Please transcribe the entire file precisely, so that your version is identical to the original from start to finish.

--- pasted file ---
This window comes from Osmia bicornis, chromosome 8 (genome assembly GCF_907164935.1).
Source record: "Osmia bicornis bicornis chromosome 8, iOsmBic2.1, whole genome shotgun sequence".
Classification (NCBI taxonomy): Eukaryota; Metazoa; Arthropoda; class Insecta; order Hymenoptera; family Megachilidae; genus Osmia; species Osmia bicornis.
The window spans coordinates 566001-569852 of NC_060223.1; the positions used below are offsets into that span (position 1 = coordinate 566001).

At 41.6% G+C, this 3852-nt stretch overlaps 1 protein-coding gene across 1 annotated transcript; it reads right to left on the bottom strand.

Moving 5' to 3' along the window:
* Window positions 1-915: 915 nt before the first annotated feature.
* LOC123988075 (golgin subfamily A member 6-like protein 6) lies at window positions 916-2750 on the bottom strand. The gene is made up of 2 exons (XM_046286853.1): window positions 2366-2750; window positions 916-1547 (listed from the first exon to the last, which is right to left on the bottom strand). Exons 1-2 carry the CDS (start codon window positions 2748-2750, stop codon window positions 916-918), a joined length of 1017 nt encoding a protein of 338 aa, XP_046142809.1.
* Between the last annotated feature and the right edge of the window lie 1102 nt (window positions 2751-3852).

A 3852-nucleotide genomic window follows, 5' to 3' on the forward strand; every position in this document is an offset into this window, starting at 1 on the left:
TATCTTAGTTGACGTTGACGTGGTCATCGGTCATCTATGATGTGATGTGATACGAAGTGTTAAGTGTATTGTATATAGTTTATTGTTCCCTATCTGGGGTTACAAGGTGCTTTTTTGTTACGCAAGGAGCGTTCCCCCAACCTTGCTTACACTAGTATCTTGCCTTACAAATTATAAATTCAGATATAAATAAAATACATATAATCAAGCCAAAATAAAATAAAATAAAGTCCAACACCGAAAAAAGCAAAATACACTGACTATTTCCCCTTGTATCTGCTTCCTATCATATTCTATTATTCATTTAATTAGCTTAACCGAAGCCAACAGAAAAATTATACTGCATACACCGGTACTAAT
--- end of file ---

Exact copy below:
This window comes from Osmia bicornis, chromosome 8 (genome assembly GCF_907164935.1).
Source record: "Osmia bicornis bicornis chromosome 8, iOsmBic2.1, whole genome shotgun sequence".
Classification (NCBI taxonomy): Eukaryota; Metazoa; Arthropoda; class Insecta; order Hymenoptera; family Megachilidae; genus Osmia; species Osmia bicornis.
The window spans coordinates 566001-569852 of NC_060223.1; the positions used below are offsets into that span (position 1 = coordinate 566001).

At 41.6% G+C, this 3852-nt stretch overlaps 1 protein-coding gene across 1 annotated transcript; it reads right to left on the bottom strand.

Moving 5' to 3' along the window:
* Window positions 1-915: 915 nt before the first annotated feature.
* LOC123988075 (golgin subfamily A member 6-like protein 6) lies at window positions 916-2750 on the bottom strand. The gene is made up of 2 exons (XM_046286853.1): window positions 2366-2750; window positions 916-1547 (listed from the first exon to the last, which is right to left on the bottom strand). Exons 1-2 carry the CDS (start codon window positions 2748-2750, stop codon window positions 916-918), a joined length of 1017 nt encoding a protein of 338 aa, XP_046142809.1.
* Between the last annotated feature and the right edge of the window lie 1102 nt (window positions 2751-3852).

A 3852-nucleotide genomic window follows, 5' to 3' on the forward strand; every position in this document is an offset into this window, starting at 1 on the left:
TATCTTAGTTGACGTTGACGTGGTCATCGGTCATCTATGATGTGATGTGATACGAAGTGTTAAGTGTATTGTATATAGTTTATTGTTCCCTATCTGGGGTTACAAGGTGCTTTTTTGTTACGCAAGGAGCGTTCCCCCAACCTTGCTTACACTAGTATCTTGCCTTACAAATTATAAATTCAGATATAAATAAAATACATATAATCAAGCCAAAATAAAATAAAATAAAGTCCAACACCGAAAAAAGCAAAATACACTGACTATTTCCCCTTGTATCTGCTTCCTATCATATTCTATTATTCATTTAATTAGCTTAACCGAAGCCAACAGAAAAATTATACTGCATACACCGGTACTAAT